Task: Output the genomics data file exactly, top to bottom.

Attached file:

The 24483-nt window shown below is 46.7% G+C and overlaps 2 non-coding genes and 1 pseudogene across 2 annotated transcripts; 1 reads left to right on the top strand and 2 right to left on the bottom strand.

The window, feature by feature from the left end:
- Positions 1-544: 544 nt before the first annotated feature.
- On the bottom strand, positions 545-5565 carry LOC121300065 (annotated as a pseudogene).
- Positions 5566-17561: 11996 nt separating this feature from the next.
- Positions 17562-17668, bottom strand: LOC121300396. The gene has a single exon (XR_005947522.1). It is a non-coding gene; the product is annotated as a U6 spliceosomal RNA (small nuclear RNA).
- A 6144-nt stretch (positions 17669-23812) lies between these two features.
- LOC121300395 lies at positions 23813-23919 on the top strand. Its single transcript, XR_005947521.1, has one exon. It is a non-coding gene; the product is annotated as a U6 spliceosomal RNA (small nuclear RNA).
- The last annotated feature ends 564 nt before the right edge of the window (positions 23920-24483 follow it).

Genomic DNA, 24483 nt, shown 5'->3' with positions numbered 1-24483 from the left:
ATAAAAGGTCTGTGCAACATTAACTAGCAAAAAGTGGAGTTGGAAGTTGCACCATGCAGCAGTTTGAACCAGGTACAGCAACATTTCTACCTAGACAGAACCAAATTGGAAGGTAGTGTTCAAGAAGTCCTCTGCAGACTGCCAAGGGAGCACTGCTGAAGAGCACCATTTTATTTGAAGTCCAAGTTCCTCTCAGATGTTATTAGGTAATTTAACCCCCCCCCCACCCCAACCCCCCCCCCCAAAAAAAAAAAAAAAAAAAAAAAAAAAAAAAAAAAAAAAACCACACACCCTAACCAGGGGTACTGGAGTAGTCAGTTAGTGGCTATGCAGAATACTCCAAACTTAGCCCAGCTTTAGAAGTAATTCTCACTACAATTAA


The 24483-nt window shown below is 46.7% G+C and overlaps 2 non-coding genes and 1 pseudogene across 2 annotated transcripts; 1 reads left to right on the top strand and 2 right to left on the bottom strand.

The window, feature by feature from the left end:
- Positions 1-544: 544 nt before the first annotated feature.
- On the bottom strand, positions 545-5565 carry LOC121300065 (annotated as a pseudogene).
- Positions 5566-17561: 11996 nt separating this feature from the next.
- Positions 17562-17668, bottom strand: LOC121300396. The gene has a single exon (XR_005947522.1). It is a non-coding gene; the product is annotated as a U6 spliceosomal RNA (small nuclear RNA).
- A 6144-nt stretch (positions 17669-23812) lies between these two features.
- LOC121300395 lies at positions 23813-23919 on the top strand. Its single transcript, XR_005947521.1, has one exon. It is a non-coding gene; the product is annotated as a U6 spliceosomal RNA (small nuclear RNA).
- The last annotated feature ends 564 nt before the right edge of the window (positions 23920-24483 follow it).

Genomic DNA, 24483 nt, shown 5'->3' with positions numbered 1-24483 from the left:
ATAAAAGGTCTGTGCAACATTAACTAGCAAAAAGTGGAGTTGGAAGTTGCACCATGCAGCAGTTTGAACCAGGTACAGCAACATTTCTACCTAGACAGAACCAAATTGGAAGGTAGTGTTCAAGAAGTCCTCTGCAGACTGCCAAGGGAGCACTGCTGAAGAGCACCATTTTATTTGAAGTCCAAGTTCCTCTCAGATGTTATTAGGTAATTTAACCCCCCCCCCACCCCAACCCCCCCCCCCAAAAAAAAAAAAAAAAAAAAAAAAAAAAAAAAAAAAAAAACCACACACCCTAACCAGGGGTACTGGAGTAGTCAGTTAGTGGCTATGCAGAATACTCCAAACTTAGCCCAGCTTTAGAAGTAATTCTCACTACAATTAA